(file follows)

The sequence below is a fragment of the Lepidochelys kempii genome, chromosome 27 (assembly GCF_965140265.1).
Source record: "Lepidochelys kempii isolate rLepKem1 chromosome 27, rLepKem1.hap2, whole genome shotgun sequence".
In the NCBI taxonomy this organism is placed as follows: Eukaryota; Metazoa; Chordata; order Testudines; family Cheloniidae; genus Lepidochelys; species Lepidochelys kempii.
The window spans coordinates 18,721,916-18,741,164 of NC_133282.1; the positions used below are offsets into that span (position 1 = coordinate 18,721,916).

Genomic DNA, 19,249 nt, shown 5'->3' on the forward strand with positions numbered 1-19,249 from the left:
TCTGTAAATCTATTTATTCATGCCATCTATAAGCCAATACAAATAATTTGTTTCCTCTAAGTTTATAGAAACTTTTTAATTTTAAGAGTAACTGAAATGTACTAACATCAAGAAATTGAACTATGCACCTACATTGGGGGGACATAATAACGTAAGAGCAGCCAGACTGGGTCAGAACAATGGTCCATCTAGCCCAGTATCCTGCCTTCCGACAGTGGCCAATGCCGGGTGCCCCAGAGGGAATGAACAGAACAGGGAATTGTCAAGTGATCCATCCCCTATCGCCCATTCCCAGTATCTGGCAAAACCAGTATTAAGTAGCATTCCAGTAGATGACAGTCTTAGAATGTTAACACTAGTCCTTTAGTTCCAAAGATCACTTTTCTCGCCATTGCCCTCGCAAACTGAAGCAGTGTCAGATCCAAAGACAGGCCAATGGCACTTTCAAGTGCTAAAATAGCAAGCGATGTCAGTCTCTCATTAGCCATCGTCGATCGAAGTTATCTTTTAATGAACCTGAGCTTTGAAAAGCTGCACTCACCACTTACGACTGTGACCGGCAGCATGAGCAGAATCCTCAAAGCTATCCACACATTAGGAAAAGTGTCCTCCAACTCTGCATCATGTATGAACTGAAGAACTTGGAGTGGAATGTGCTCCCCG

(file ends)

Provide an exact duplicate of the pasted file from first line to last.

The sequence below is a fragment of the Lepidochelys kempii genome, chromosome 27 (assembly GCF_965140265.1).
Source record: "Lepidochelys kempii isolate rLepKem1 chromosome 27, rLepKem1.hap2, whole genome shotgun sequence".
In the NCBI taxonomy this organism is placed as follows: Eukaryota; Metazoa; Chordata; order Testudines; family Cheloniidae; genus Lepidochelys; species Lepidochelys kempii.
The window spans coordinates 18,721,916-18,741,164 of NC_133282.1; the positions used below are offsets into that span (position 1 = coordinate 18,721,916).

Genomic DNA, 19,249 nt, shown 5'->3' on the forward strand with positions numbered 1-19,249 from the left:
TCTGTAAATCTATTTATTCATGCCATCTATAAGCCAATACAAATAATTTGTTTCCTCTAAGTTTATAGAAACTTTTTAATTTTAAGAGTAACTGAAATGTACTAACATCAAGAAATTGAACTATGCACCTACATTGGGGGGACATAATAACGTAAGAGCAGCCAGACTGGGTCAGAACAATGGTCCATCTAGCCCAGTATCCTGCCTTCCGACAGTGGCCAATGCCGGGTGCCCCAGAGGGAATGAACAGAACAGGGAATTGTCAAGTGATCCATCCCCTATCGCCCATTCCCAGTATCTGGCAAAACCAGTATTAAGTAGCATTCCAGTAGATGACAGTCTTAGAATGTTAACACTAGTCCTTTAGTTCCAAAGATCACTTTTCTCGCCATTGCCCTCGCAAACTGAAGCAGTGTCAGATCCAAAGACAGGCCAATGGCACTTTCAAGTGCTAAAATAGCAAGCGATGTCAGTCTCTCATTAGCCATCGTCGATCGAAGTTATCTTTTAATGAACCTGAGCTTTGAAAAGCTGCACTCACCACTTACGACTGTGACCGGCAGCATGAGCAGAATCCTCAAAGCTATCCACACATTAGGAAAAGTGTCCTCCAACTCTGCATCATGTATGAACTGAAGAACTTGGAGTGGAATGTGCTCCCCG